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Airman 1st Class Cullen Pederson, Outstanding Airman of the Year

The Wisconsin Air National Guard’s Outstanding Airmen of the Year for 2018 represent all three Air National Guard bases in the state.

Airman 1st Class Cullen Pederson, a surveillance technician with the 128th Air Control Squadron at Volk Field, Wisconsin, is the Airman of the Year. Tech. Sgt. Ryan Branz, an aerospace ground equipment craftsman with the 128th Air Refueling Wing in Milwaukee, is the Noncommissioned Officer of the Year. Master Sgt. Timothy Kenney, an aircraft electrical and environmental systems specialist supervisor with the 128th Air Refueling Wing, is the Senior Noncommissioned Officer of the Year. And Master Sgt. Sara Jensen, a first sergeant assigned to the 115th Maintenance Squadron of the 115th Fighter Wing in Madison, Wisconsin, is the First Sergeant of the Year.

Tech. Sgt. Ryan Branz, Outstanding Noncommissioned Officer of the Year

“These outstanding Wisconsin Airmen exemplify the very meaning of what an American Airman is all about,” said Chief Master Sgt. Thomas Safer, the Wisconsin Air National Guard’s senior enlisted advisor. “They demonstrate outstanding leadership, job performance and superior Airmen qualities every day.”

And all three play critical roles ensuring that the Wisconsin Air National Guard continues to fulfill its duties as the primary combat reserve of the Air Force while simultaneously remaining ready to serve the governor in times of emergency as well.

Pederson said he never would have guessed he would be named an Outstanding Airman of the Year.

Master Sgt. Timothy Kenney, Outstanding Senior Noncommissioned Officer of the Year

“This isn’t just about me,” Pederson said, “but everyone that helped set me up for success.”

At Volk Field, Pederson is responsible for detecting, identifying, reporting and tracking aircraft within a certain area of responsibility — a crucial part of providing air superiority. He urged his colleagues not to be satisfied in their work.

“Hard work, discipline, reliability, the ability to listen and understand, and a drive to be the best at what you do,” Pederson said of what it takes to be Airman of the Year. “Get to know your colleagues, do your job as well as you can, and don’t settle for anything. Constantly strive to be the best Airman you can be.”

Branz described being the Wisconsin Air National Guard’s Noncommissioned Officer of the Year as “a very humbling feeling,” and urged others seeking the same honor to “steady the course and keep at it.”

Master Sgt. Sara Jensen, Outstanding First Sergeant of the Year

“It’s not really something you can do in 12 months,” Branz explained. “I feel it’s a career filled with constant dedication in doing your job to the best of your abilities. Living by the core values, always doing what is right even when you might be tempted to take the easy way out.”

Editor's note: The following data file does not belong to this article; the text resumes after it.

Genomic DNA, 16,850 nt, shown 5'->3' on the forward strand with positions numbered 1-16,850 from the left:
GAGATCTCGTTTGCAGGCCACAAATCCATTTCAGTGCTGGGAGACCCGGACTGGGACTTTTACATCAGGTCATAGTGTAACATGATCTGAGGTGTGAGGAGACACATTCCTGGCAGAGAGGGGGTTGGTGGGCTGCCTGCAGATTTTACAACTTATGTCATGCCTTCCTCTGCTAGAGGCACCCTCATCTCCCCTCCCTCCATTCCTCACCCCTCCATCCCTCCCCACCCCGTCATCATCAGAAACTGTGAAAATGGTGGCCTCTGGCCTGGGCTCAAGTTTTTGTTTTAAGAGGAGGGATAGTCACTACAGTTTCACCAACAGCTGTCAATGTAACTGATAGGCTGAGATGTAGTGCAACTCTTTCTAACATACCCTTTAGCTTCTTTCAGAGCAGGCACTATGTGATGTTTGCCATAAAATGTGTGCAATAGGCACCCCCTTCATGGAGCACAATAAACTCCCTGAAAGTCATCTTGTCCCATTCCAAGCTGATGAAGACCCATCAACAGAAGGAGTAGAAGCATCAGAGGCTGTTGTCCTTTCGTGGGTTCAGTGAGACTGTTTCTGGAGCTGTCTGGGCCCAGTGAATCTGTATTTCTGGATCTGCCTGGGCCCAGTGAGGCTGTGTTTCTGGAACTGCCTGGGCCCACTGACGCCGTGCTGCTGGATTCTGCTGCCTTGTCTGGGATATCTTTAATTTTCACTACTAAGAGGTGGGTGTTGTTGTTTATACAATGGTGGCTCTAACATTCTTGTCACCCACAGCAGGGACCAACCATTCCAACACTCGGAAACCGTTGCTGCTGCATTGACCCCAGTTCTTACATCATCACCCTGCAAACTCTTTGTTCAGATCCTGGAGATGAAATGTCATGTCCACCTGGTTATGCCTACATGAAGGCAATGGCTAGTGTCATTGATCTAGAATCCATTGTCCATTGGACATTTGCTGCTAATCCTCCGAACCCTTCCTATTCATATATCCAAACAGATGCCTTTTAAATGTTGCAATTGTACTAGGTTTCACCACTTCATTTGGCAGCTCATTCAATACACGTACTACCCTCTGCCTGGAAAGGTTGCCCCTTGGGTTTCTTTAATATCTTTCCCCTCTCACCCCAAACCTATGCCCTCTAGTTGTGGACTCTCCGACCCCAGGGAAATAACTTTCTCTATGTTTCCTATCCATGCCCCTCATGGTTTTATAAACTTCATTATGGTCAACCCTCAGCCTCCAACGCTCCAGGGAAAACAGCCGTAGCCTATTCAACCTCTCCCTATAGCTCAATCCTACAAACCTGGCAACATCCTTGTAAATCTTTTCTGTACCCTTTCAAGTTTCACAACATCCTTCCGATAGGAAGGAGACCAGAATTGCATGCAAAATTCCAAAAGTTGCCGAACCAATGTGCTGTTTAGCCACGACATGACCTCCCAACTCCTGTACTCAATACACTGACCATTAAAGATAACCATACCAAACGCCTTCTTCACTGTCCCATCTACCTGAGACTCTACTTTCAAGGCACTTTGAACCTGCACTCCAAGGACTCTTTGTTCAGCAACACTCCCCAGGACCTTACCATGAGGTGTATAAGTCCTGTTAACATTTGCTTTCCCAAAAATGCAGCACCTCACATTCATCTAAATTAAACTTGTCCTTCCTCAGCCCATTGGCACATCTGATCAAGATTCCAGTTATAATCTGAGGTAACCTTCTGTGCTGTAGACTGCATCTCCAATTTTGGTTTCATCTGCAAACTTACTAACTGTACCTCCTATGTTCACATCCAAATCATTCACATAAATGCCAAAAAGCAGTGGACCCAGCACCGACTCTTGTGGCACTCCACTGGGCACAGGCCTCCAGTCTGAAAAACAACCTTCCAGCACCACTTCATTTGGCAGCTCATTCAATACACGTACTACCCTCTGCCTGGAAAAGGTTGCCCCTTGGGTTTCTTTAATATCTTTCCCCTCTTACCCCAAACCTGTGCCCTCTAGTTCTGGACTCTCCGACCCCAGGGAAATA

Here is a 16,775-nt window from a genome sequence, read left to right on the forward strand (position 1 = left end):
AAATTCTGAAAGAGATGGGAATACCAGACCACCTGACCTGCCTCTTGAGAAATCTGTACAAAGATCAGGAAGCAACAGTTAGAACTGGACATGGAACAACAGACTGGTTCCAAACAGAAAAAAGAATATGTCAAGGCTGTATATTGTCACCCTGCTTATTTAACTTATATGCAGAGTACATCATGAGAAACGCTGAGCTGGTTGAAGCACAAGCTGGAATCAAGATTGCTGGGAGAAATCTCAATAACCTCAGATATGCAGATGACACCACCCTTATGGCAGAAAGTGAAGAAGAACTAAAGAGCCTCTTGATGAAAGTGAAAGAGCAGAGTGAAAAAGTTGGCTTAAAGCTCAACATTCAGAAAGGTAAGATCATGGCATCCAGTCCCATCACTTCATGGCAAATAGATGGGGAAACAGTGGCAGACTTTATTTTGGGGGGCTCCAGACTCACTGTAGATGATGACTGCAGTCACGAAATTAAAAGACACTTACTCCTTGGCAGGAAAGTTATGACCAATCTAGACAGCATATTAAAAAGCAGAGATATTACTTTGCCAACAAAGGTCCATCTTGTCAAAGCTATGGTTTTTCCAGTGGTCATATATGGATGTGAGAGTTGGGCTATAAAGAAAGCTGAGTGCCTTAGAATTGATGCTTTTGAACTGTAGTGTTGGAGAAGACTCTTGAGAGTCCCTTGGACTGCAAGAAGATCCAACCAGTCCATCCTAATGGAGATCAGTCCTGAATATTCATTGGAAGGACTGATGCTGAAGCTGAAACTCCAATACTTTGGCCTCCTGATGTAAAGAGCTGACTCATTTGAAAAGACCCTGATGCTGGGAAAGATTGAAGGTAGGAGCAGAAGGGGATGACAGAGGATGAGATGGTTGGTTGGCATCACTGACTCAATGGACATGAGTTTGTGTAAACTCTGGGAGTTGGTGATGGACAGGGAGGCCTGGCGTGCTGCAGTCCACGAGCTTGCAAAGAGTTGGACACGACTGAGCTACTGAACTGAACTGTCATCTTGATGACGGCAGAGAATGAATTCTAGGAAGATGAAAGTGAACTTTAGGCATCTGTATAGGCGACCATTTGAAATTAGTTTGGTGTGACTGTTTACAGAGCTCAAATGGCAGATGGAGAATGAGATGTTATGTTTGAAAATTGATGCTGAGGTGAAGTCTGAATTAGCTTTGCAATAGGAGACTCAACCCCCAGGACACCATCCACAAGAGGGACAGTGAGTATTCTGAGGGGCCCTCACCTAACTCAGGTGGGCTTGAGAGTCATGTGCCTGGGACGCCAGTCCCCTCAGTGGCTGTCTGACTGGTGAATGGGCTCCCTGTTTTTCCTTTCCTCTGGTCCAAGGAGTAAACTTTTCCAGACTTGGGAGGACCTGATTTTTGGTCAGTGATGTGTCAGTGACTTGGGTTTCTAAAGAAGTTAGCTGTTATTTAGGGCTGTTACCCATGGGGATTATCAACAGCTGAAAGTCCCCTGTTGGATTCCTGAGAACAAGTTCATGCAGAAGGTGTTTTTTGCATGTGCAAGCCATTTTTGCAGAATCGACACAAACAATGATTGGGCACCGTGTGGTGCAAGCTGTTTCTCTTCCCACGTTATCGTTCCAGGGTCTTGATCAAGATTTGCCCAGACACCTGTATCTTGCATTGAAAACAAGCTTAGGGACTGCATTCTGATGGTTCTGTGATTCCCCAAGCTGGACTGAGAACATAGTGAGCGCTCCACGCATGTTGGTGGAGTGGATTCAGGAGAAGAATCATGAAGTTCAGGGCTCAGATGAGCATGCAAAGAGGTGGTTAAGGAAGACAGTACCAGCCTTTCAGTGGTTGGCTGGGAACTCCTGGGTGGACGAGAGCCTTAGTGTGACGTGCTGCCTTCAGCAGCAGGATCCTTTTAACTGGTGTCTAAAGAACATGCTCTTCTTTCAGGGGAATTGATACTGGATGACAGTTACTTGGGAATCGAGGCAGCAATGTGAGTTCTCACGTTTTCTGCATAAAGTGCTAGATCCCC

In addition to inspecting, repairing and dispatching aerospace ground equipment, Branz is a facilities manager, tool accountability and control monitor, safety representative and a member of the wing inspection team. He also represents the base honor guard during public and private events.

Kenney said the mantle of Senior Noncommissioned Officer of the Year means a lot, in part because his father and brother both retired as members of the Wisconsin Air National Guard, as a technical sergeant and a lieutenant, respectively. However, he said the honor reflects his mentors and his team.

“There are many worthy recipients of this award throughout my unit,” Kenney said. “I’m humbled I was recognized by my leadership.”

Kenney said his job in the maintenance squadron keeps Air Force assets mission-capable and ready to mobilize at a moment’s notice. He also mentors future leaders on his team and ensures safety and compliance.

“Work hard to achieve in your [Air Force Skills Code], set goals, and care about your team and community,” Kenney said.

Jensen demonstrated her time management and multi-tasking skills while deployed last year, developing a workable lodging plan for 325 Airmen in 138 rooms, and improved an accountability tracking system for deployed Airmen.

“I absolutely love being a drill-status Guardsman because it allows me to serve my country while balancing my life,” Jensen said. “What I love about being a first sergeant is mentoring Airmen in their careers, helping them reach their goals, and working through hardships in their lives to achieve their personal readiness.”

Jensen said her parents were major influencers on her decision to serve in the Wisconsin Air National Guard — particularly her stepfather Clint Niebuhr, who served for 32 years. She works full-time as a security program assistant with the Wisconsin Department of Corrections, and is a single mom to two boys ages 6 and 10.

“Sometimes we have a lot of juggling of schedules, but it all works out,” she said.

Safer said he is “honored and humbled” to serve alongside these Airmen.

“With Airmen like these in our ranks, I think we can all agree that the Wisconsin Air National Guard — and the Air Force as a whole — has a very bright future,” he said.